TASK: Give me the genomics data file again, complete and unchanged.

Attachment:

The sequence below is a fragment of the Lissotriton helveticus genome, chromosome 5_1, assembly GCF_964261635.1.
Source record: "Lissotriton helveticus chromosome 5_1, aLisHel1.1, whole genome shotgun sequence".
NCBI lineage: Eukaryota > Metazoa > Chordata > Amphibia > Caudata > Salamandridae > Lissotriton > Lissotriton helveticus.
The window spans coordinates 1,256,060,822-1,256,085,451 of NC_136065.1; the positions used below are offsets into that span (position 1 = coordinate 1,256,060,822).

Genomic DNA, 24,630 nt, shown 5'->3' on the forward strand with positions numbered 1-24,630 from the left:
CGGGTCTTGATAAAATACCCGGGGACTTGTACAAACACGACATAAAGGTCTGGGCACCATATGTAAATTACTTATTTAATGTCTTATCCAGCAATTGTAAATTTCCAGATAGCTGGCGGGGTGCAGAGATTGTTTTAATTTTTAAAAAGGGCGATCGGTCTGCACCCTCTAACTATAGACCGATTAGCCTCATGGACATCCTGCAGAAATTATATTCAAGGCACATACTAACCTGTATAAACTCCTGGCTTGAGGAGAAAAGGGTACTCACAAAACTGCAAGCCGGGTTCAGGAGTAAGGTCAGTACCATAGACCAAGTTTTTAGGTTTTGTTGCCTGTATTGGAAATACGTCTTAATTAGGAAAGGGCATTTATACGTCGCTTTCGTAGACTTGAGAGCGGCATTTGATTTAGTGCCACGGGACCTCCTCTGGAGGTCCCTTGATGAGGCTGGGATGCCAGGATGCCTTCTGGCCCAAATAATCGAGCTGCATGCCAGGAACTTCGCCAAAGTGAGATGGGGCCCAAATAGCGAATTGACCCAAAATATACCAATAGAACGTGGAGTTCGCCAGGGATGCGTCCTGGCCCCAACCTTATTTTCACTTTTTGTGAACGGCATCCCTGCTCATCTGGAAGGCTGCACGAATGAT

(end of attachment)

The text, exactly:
The sequence below is a fragment of the Lissotriton helveticus genome, chromosome 5_1, assembly GCF_964261635.1.
Source record: "Lissotriton helveticus chromosome 5_1, aLisHel1.1, whole genome shotgun sequence".
NCBI lineage: Eukaryota > Metazoa > Chordata > Amphibia > Caudata > Salamandridae > Lissotriton > Lissotriton helveticus.
The window spans coordinates 1,256,060,822-1,256,085,451 of NC_136065.1; the positions used below are offsets into that span (position 1 = coordinate 1,256,060,822).

Genomic DNA, 24,630 nt, shown 5'->3' on the forward strand with positions numbered 1-24,630 from the left:
CGGGTCTTGATAAAATACCCGGGGACTTGTACAAACACGACATAAAGGTCTGGGCACCATATGTAAATTACTTATTTAATGTCTTATCCAGCAATTGTAAATTTCCAGATAGCTGGCGGGGTGCAGAGATTGTTTTAATTTTTAAAAAGGGCGATCGGTCTGCACCCTCTAACTATAGACCGATTAGCCTCATGGACATCCTGCAGAAATTATATTCAAGGCACATACTAACCTGTATAAACTCCTGGCTTGAGGAGAAAAGGGTACTCACAAAACTGCAAGCCGGGTTCAGGAGTAAGGTCAGTACCATAGACCAAGTTTTTAGGTTTTGTTGCCTGTATTGGAAATACGTCTTAATTAGGAAAGGGCATTTATACGTCGCTTTCGTAGACTTGAGAGCGGCATTTGATTTAGTGCCACGGGACCTCCTCTGGAGGTCCCTTGATGAGGCTGGGATGCCAGGATGCCTTCTGGCCCAAATAATCGAGCTGCATGCCAGGAACTTCGCCAAAGTGAGATGGGGCCCAAATAGCGAATTGACCCAAAATATACCAATAGAACGTGGAGTTCGCCAGGGATGCGTCCTGGCCCCAACCTTATTTTCACTTTTTGTGAACGGCATCCCTGCTCATCTGGAAGGCTGCACGAATGAT